CHAPTER XII. ILL LUCK

A Canadian came from Fort Laramie, and brought a curious piece of intelligence. A trapper, fresh from the mountains, had become enamored of a Missouri damsel belonging to a family who with other emigrants had been for some days encamped in the neighborhood of the fort. If bravery be the most potent charm to win the favor of the fair, then no wooer could be more irresistible than a Rocky Mountain trapper. In the present instance, the suit was not urged in vain. The lovers concerted a scheme, which they proceeded to carry into effect with all possible dispatch. The emigrant party left the fort, and on the next succeeding night but one encamped as usual, and placed a guard. A little after midnight the enamored trapper drew near, mounted on a strong horse and leading another by the bridle. Fastening both animals to a tree, he stealthily moved toward the wagons, as if he were approaching a band of buffalo. Eluding the vigilance of the guard, who was probably half asleep, he met his mistress by appointment at the outskirts of the camp, mounted her on his spare horse, and made off with her through the darkness. The sequel of the adventure did not reach our ears, and we never learned how the imprudent fair one liked an Indian lodge for a dwelling, and a reckless trapper for a bridegroom.

At length The Whirlwind and his warriors determined to move. They had resolved after all their preparations not to go to the rendezvous at La Bonte's Camp, but to pass through the Black Hills and spend a few weeks in hunting the buffalo on the other side, until they had killed enough to furnish them with a stock of provisions and with hides to make their lodges for the next season. This done, they were to send out a small independent war party against the enemy. Their final determination left us in some embarrassment. Should we go to La Bonte's Camp, it was not impossible that the other villages would prove as vacillating and indecisive as The Whirlwinds, and that no assembly whatever would take place. Our old companion Reynal had conceived a liking for us, or rather for our biscuit and coffee, and for the occasional small presents which we made him. He was very anxious that we should go with the village which he himself intended to accompany. He declared he was certain that no Indians would meet at the rendezvous, and said moreover that it would be easy to convey our cart and baggage through the Black Hills. In saying this, he told as usual an egregious falsehood. Neither he nor any white man with us had ever seen the difficult and obscure defiles through which the Indians intended to make their way. I passed them afterward, and had much ado to force my distressed horse along the narrow ravines, and through chasms where daylight could scarcely penetrate. Our cart might as easily have been conveyed over the summit of Pike's Peak. Anticipating the difficulties and uncertainties of an attempt to visit the rendezvous, we recalled the old proverb about "A bird in the hand," and decided to follow the village.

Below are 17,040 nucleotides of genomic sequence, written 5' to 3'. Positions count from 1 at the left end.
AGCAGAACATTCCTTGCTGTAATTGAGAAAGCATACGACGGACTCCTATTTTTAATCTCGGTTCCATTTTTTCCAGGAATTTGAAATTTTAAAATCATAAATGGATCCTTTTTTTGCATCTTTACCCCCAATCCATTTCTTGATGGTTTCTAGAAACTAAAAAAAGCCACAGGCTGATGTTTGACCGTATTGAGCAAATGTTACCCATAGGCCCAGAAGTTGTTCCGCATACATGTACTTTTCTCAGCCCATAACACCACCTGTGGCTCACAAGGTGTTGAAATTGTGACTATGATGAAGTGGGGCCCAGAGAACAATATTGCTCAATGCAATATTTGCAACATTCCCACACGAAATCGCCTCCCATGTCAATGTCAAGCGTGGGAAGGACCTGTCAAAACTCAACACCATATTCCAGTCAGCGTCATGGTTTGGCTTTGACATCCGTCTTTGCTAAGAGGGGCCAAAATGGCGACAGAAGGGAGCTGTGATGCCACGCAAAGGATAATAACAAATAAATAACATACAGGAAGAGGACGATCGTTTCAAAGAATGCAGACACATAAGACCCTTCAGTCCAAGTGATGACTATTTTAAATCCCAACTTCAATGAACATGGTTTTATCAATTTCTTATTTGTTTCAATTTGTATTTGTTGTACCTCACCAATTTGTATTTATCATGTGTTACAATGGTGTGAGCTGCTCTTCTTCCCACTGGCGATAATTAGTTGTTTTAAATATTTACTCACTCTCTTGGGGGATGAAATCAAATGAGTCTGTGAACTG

Both camps, the Indians' and our own, broke up on the morning of the 1st of July. I was so weak that the aid of a potent auxiliary, a spoonful of whisky swallowed at short intervals, alone enabled me to sit on my hardy little mare Pauline through the short journey of that day. For half a mile before us and half a mile behind, the prairie was covered far and wide with the moving throng of savages. The barren, broken plain stretched away to the right and left, and far in front rose the gloomy precipitous ridge of the Black Hills. We pushed forward to the head of the scattered column, passing the burdened travaux, the heavily laden pack horses, the gaunt old women on foot, the gay young squaws on horseback, the restless children running among the crowd, old men striding along in their white buffalo robes, and groups of young warriors mounted on their best horses. Henry Chatillon, looking backward over the distant prairie, exclaimed suddenly that a horseman was approaching, and in truth we could just discern a small black speck slowly moving over the face of a distant swell, like a fly creeping on a wall. It rapidly grew larger as it approached.

"White man, I b'lieve," said Henry; "look how he ride! Indian never ride that way. Yes; he got rifle on the saddle before him."